The historic mill of Sanssouci is the reconstruction of a Dutch windmill of the type gallery Dutch built between 1787 and 1791 under Friedrich Wilhelm II. It stands a few meters west of Potsdam's Sanssouci Palace.
Source and more about the legend of the Sanssouci mill:
December 19, 2016
For two reasons, it is worth climbing the small hill to the historic mill of Sanssouci. On the one hand, you go on a journey through time in the history of the Müller-Handwerk, and on the other you have a wonderful view of Sanssouci Palace and the surrounding area from the gallery. The mill was put into operation in 1791 and destroyed in 1945. After true-to-original reconstruction turn their wings since the 1000-Jahrfeier Potsdam 1993 again.
April 26, 2019
The Historic Mill of Sanssouci is the reconstruction of a 1787 to 1791 built under Frederick William II Dutch windmill type gallery Holländer. At the end of the Second World War, the wooden mill construction burned down during combat operations. After repair work on the stone pedestal in the 1980s, it was rebuilt between 1991 and 1993.
September 30, 2018
The historic mill of Sanssouci is the reconstruction of a Dutch windmill of the type gallery Dutch built between 1787 and 1791 under Friedrich Wilhelm II. It stands a few meters west of Potsdam's Sanssouci Palace and has become known for its predecessor, around which the legend Der Müller von Sanssouci is based; the addition “historical” refers to this. Because of this narrative, she is mainly associated with the Prussian King Friedrich II.
At the end of the Second World War, the wooden mill structure burned down during fighting. After repair work on the stone base in the 1980s, it was rebuilt between 1991 and 1993. The mill building, which is managed by the Prussian Palaces and Gardens Berlin-Brandenburg Foundation (SPSG) and is a listed building, has been operated as a museum by the Mühlenvereinigung Berlin-Brandenburg e.V. since 1995.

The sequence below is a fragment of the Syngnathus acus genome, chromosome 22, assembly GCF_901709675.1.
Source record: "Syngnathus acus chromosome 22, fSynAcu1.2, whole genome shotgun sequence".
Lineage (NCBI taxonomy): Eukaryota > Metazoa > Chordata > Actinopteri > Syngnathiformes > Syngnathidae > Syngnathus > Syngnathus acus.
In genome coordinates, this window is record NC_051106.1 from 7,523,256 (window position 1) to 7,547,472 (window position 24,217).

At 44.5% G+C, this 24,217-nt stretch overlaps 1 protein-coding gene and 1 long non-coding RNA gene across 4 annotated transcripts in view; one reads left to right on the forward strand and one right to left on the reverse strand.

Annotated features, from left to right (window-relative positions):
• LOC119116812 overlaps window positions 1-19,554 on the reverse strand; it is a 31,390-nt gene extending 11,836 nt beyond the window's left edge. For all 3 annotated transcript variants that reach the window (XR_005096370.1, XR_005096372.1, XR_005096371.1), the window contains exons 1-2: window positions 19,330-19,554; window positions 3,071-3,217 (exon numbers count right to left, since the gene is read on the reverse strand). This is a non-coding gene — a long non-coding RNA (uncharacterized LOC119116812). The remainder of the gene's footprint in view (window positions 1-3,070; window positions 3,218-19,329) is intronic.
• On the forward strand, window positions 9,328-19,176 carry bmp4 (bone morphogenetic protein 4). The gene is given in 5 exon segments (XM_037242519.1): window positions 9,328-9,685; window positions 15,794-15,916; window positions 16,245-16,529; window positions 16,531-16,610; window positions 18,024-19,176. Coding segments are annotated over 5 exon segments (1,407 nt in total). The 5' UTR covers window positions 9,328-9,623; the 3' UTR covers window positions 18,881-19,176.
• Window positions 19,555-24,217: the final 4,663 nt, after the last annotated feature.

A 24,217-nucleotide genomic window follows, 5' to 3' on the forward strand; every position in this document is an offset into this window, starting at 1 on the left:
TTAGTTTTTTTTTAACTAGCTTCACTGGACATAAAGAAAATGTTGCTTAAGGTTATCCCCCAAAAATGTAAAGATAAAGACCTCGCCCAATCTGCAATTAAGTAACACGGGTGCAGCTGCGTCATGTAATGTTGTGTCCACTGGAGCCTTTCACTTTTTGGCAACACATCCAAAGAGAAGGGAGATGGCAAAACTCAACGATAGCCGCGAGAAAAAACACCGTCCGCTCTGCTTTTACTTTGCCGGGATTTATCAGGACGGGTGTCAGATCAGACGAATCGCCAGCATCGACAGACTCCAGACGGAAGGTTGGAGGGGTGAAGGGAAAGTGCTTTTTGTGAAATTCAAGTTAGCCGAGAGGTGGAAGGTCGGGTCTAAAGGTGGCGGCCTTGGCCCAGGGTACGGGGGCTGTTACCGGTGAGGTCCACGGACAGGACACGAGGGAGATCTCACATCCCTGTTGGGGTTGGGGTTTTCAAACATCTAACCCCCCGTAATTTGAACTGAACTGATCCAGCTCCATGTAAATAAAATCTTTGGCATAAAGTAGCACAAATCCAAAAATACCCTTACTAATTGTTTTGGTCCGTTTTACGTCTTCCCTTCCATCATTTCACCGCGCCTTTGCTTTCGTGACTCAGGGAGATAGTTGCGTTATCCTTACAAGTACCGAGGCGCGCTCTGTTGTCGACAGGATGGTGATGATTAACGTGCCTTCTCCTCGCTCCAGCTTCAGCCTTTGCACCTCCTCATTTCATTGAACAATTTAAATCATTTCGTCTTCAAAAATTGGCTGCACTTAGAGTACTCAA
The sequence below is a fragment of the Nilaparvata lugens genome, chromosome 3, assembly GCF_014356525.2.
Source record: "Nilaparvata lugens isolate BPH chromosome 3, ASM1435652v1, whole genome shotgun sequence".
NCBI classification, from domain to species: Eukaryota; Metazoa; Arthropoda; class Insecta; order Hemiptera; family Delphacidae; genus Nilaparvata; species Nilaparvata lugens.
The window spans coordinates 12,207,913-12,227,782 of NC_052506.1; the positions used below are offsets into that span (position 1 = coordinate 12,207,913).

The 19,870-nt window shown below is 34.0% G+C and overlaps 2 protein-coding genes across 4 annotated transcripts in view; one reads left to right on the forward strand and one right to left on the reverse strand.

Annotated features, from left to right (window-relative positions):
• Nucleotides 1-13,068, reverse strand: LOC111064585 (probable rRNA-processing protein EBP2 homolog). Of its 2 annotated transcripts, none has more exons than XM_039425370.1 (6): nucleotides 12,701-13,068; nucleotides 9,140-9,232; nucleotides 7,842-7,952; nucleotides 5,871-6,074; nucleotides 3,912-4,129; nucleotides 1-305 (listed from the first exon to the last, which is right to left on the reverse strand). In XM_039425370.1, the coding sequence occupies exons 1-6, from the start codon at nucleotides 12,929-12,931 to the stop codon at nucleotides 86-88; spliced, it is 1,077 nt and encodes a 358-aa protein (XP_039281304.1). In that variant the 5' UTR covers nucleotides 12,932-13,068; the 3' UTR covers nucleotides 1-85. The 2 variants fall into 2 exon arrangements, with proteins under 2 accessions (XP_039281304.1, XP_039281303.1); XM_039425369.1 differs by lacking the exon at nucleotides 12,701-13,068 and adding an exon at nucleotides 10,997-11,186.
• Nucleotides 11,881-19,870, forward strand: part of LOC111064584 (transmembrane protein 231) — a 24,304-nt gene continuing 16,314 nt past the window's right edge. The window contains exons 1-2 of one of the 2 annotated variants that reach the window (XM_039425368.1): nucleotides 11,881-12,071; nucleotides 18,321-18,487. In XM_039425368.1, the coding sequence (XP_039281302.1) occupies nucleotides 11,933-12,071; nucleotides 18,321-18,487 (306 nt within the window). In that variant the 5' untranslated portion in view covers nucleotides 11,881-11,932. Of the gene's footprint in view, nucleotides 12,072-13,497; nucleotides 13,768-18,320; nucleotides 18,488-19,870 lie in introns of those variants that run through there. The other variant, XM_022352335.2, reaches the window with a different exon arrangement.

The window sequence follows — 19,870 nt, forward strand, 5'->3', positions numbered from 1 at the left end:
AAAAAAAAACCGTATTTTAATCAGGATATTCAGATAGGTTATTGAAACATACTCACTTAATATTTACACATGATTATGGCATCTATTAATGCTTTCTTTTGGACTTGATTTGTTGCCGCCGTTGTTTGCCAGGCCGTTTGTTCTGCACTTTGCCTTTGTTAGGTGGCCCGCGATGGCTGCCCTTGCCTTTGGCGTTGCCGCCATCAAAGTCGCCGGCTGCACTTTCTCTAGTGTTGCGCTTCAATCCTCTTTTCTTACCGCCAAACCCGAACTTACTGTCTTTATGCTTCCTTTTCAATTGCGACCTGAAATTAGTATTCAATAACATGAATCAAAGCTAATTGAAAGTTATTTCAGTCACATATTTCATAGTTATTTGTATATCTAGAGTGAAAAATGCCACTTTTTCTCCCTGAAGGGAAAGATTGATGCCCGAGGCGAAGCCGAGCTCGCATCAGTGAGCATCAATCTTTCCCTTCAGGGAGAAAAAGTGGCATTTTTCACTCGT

May 6, 2019
Just across the street from Sanssouci Palace in Potsdam stands a Dutch windmill, where wind power is still used today to grind grain.
Since 1738 there is a windmill on the hill. First, it was a windmill, which was replaced in 1787-91 with the support of Frederick William II by a larger gallery Dutch mill. To her came meal guests from neighboring Bornstedt. It is not known whether the bread of the royal table was also ground for the bread, but the saying of Frederick II was "the mill is an ornament to the castle."
Known across all borders, she became known by a legend, according to which Frederick II disturbed the clatter of the mill and he called on the miller to rebuild the mill elsewhere. The miller Grävenitz threatened, however, with a lawsuit in the Berlin Supreme Court and Friedrich complied.
Until 1858, the wings turned and already in 1861, the Dutch windmill was declared a monument. In the last days of the war in 1945, the mill burned down. Reconstruction was completed in 1993, and since 2003 grain has been processed into meal and flour.
In addition to the mill technology on the upper floors, there are exhibitions in the mill tower about the history of the historic mill and other quirky topics. The gallery offers a view into the park of Sanssouci, the store many products around the mill.
The historic mill also includes the office of the Mill Association Berlin-Brandenburg e.V. with a specialized library and an archive area.
May 6, 2019
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